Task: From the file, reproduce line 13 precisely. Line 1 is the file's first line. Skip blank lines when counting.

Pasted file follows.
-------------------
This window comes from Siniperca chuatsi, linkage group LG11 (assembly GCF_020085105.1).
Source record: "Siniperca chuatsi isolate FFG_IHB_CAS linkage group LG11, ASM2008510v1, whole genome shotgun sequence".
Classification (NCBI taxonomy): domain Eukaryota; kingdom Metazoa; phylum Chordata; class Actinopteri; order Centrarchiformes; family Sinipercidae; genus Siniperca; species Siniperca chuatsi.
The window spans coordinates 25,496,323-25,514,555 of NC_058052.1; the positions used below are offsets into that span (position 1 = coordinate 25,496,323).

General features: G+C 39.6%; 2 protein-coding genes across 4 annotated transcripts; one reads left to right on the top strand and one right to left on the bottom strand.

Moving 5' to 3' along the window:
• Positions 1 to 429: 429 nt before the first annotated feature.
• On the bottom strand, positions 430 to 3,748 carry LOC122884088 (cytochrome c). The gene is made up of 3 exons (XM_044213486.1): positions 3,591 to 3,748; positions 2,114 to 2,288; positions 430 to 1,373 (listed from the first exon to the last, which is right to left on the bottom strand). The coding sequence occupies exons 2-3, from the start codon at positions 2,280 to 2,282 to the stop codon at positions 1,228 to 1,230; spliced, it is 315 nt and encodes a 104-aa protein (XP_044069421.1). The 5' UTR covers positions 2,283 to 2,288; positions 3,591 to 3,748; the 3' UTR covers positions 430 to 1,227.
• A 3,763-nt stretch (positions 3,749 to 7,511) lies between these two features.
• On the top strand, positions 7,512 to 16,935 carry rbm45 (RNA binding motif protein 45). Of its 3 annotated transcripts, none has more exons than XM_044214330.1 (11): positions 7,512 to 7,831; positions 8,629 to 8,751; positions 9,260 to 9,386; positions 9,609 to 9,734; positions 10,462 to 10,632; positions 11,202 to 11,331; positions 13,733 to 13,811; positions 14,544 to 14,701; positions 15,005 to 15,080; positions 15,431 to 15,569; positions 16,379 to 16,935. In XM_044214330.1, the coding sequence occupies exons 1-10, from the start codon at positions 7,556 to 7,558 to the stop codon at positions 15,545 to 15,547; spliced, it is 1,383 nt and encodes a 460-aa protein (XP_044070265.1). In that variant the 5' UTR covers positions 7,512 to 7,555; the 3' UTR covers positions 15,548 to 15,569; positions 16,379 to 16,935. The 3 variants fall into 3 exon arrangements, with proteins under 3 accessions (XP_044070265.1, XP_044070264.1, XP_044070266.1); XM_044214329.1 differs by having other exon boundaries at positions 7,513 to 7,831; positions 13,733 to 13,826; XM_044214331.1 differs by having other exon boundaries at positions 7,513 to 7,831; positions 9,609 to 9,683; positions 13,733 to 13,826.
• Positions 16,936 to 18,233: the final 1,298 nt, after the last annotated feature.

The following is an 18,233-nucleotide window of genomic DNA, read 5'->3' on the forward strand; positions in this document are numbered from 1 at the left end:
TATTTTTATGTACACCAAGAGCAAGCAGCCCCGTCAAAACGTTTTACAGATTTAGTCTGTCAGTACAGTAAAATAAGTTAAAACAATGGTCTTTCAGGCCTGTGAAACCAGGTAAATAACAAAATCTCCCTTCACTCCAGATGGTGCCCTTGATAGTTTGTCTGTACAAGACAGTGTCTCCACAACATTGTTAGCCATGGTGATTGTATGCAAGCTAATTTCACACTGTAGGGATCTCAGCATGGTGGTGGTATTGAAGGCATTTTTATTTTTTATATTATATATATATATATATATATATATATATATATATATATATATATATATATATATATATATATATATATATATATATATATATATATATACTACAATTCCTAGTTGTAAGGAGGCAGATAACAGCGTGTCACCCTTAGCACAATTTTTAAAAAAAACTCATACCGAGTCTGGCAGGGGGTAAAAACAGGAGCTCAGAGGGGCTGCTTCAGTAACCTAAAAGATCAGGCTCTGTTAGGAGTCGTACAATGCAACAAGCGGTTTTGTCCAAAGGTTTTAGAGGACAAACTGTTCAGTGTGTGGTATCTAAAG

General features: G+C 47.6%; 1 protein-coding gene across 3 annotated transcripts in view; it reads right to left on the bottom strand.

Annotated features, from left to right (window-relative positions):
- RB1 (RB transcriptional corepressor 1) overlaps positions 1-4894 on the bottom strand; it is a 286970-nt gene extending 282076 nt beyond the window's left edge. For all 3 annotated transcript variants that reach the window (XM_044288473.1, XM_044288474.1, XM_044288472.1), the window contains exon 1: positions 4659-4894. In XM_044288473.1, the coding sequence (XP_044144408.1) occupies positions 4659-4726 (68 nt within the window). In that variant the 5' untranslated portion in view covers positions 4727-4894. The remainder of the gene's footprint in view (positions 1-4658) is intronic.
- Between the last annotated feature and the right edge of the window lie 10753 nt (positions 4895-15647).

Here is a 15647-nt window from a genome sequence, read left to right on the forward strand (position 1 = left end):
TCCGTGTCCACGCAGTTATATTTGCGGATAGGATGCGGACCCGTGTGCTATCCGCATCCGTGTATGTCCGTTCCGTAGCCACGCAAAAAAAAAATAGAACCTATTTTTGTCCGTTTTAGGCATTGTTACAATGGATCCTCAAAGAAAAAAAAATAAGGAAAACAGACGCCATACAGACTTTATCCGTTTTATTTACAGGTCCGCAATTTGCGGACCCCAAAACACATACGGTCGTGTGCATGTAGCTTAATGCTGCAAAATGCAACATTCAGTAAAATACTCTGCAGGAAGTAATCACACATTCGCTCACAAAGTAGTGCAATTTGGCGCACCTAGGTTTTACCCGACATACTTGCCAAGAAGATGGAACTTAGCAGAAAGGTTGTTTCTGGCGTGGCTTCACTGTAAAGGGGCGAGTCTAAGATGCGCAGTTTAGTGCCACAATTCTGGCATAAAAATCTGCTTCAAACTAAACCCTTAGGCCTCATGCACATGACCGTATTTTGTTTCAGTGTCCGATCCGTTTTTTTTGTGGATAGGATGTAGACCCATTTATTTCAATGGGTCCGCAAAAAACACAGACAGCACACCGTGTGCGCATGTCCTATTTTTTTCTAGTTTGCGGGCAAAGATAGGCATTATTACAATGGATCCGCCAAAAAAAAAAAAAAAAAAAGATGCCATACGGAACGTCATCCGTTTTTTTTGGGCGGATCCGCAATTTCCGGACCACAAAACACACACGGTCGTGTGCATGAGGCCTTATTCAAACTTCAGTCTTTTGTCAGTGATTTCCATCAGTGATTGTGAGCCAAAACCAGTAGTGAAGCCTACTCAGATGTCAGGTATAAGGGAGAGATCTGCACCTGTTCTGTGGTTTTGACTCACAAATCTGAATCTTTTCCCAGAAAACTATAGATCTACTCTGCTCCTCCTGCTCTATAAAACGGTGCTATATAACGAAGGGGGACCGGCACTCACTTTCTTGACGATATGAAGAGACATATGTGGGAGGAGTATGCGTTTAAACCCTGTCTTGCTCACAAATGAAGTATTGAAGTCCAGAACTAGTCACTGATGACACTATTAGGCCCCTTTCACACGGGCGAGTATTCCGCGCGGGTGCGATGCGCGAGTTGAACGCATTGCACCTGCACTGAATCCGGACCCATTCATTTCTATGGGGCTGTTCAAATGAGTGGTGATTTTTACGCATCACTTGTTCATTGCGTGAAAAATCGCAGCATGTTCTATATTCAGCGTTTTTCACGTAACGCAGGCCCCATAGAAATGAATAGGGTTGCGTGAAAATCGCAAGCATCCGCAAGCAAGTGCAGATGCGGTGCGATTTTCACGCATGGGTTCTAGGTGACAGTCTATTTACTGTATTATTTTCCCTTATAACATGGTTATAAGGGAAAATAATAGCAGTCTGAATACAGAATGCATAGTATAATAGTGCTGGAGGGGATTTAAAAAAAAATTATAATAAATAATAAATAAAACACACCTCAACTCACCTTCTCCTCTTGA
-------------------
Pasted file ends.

TATTTTTATGTACACCAAGAGCAAGCAGCCCCGTCAAAACGTTTTACAGATTTAGTCTGTCAGTACAGTAAAATAAGTTAAAACAATGGTCTTTCAGGCCTGTGAAACCAGGTAAATAACAAAATCTCCCTTCACTCCAGATGGTGCCCTTGATAGTTTGTCTGTACAAGACAGTGTCTCCACAACATTGTTAGCCATGGTGATTGTATGCAAGCTAATTTCACACTGTAGGGATCTCAGCATGGTGGTGGTATTGAAGGCATTTTTATTTTTTATATTATATATATATATATATATATATATATATATATATATATATATATATATATATATATATATATATATATATATATATATATATATATATACTACAATTCCTAGTTGTAAGGAGGCAGATAACAGCGTGTCACCCTTAGCACAATTTTTAAAAAAAACTCATACCGAGTCTGGCAGGGGGTAAAAACAGGAGCTCAGAGGGGCTGCTTCAGTAACCTAAAAGATCAGGCTCTGTTAGGAGTCGTACAATGCAACAAGCGGTTTTGTCCAAAGGTTTTAGAGGACAAACTGTTCAGTGTGTGGTATCTAAAG